In the usual trajectory of passing on genetic information, the older tell the younger, when the time is right. Typically, a patient has a genetic test because family history, ethnic group, or some other clue suggests to an astute practitioner an increased risk of something specific.
If a test reveals a mutation that could cause a disease, then the patient and perhaps her partner discuss how, when and what to tell their children – in the best of circumstances, with the help of a genetic counselor.
Direct-to-consumer (dtc) genetic testing has flipped the normal order of things. Young adults are taking dtc tests, some “just for fun,” and through their results, their parents – demographically at the cusp of beginning to fall apart – may learn just how they may do so.
I’m watching this generation reversal in genetic testing right now – and confusion began right away, with misuse of a single word.
‘CARRIER’ HAS MULTIPLE MEANINGS
A friend of a friend I’ll call Lisa called me last week with a question: her 22-year-old son Justin had driven to nearby Vermont to mail spit to the dtc company 23andMe (it’s illegal in New York to take the tests, and also illegal to spit in public in NYC). He’d just showed her his DNA test results, with a surprise: he’s a “carrier” for one of two mutations in the BRCA1 cancer gene found mostly in people of Ashkenazi Jewish descent.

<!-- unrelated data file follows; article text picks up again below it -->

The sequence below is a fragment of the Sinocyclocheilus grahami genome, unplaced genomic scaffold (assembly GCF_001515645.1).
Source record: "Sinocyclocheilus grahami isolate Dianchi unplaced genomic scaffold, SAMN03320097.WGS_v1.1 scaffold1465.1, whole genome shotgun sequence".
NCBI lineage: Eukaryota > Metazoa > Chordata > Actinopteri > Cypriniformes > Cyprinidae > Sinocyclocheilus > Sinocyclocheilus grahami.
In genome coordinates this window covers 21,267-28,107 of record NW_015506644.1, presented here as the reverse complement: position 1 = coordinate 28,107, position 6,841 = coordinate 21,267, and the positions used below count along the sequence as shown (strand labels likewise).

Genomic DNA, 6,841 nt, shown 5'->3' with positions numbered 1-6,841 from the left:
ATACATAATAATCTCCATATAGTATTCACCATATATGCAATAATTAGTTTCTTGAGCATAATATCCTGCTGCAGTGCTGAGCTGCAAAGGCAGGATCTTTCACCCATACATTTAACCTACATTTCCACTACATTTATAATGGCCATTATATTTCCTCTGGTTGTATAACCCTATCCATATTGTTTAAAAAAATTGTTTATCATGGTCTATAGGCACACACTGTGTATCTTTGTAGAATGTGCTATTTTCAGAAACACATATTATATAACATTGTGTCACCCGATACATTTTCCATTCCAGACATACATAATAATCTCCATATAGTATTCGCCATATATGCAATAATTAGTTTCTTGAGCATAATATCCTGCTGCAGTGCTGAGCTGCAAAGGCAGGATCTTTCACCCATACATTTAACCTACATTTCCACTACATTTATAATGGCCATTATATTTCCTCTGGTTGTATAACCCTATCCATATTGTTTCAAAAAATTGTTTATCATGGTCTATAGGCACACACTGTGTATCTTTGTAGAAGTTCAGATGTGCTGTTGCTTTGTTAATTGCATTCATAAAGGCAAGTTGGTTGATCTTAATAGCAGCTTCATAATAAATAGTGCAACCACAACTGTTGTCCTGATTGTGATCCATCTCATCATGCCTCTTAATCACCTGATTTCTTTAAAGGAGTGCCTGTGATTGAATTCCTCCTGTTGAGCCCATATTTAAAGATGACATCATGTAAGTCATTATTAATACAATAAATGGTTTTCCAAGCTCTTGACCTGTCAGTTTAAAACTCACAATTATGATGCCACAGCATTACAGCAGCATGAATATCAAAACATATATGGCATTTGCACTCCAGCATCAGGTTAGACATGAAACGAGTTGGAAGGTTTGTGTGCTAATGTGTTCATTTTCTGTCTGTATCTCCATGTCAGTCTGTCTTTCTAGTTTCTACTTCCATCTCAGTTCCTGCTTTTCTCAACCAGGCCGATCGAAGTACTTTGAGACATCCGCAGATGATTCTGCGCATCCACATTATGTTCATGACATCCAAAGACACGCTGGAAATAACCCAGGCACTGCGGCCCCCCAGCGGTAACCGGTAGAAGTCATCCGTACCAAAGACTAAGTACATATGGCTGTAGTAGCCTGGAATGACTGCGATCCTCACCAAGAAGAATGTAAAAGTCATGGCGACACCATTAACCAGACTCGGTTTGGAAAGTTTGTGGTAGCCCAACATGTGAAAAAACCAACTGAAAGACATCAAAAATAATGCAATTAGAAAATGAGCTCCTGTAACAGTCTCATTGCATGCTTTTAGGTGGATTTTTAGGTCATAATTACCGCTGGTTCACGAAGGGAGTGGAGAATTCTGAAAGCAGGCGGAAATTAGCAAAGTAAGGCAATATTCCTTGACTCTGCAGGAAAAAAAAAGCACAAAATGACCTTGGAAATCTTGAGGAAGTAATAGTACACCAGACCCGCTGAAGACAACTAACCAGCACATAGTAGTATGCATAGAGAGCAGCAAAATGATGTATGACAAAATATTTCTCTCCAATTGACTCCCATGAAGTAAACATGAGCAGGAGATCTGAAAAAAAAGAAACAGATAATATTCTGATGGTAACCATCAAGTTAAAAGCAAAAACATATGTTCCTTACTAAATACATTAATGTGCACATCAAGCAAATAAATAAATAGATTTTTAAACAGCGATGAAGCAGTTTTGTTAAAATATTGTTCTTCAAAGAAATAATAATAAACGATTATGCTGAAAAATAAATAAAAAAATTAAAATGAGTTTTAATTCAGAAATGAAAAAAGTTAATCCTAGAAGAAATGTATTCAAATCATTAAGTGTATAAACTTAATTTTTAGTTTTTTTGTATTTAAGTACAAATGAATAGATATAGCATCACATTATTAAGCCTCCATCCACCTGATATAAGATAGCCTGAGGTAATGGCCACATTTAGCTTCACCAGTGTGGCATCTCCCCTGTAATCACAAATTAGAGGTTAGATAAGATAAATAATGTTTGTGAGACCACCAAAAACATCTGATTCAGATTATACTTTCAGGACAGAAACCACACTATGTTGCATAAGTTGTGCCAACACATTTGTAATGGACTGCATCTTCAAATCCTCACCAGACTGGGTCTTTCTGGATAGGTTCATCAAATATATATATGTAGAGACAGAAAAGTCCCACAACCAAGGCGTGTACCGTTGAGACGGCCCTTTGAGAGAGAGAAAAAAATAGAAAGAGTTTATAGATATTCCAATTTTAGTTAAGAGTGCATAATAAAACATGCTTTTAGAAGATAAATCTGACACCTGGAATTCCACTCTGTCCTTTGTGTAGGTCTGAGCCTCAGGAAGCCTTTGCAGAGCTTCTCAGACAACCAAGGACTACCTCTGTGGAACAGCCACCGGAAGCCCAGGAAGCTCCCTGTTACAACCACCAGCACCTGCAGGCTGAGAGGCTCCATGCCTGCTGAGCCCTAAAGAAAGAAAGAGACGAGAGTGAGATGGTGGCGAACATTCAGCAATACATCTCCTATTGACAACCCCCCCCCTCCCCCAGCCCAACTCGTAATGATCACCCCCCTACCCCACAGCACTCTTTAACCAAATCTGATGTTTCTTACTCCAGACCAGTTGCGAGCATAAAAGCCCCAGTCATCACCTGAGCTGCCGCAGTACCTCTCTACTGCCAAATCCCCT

Lisa’s Ashkenazi; her husband’s not.
“But I don’t have to worry, right, because he’s only a carrier,” she said.
I hesitated. “Well, not exactly.”
“But I discussed it with three people and they all said it couldn’t affect me because I could just be a carrier, like Justin. Carriers of cystic fibrosis don’t actually get sick. So I won’t. Right?”
“In cancer it doesn’t usually work that way. Why don’t you come over and we can discuss it?”
I was worried, fearing not just high risk of cancer, but the company’s mixing up technical genetics terms with plain English. At fault: the word carrier. Forgive my foray into textbookese, but sloppy use of terminology in genetics can lead to life-altering decisions based on misunderstanding.
A carrier can be a healthy person spreading an infectious disease, like the cook Typhoid Mary, who spread typhoid fever to members of the unfortunate families she served in the New York City area in the early years of the twentieth century.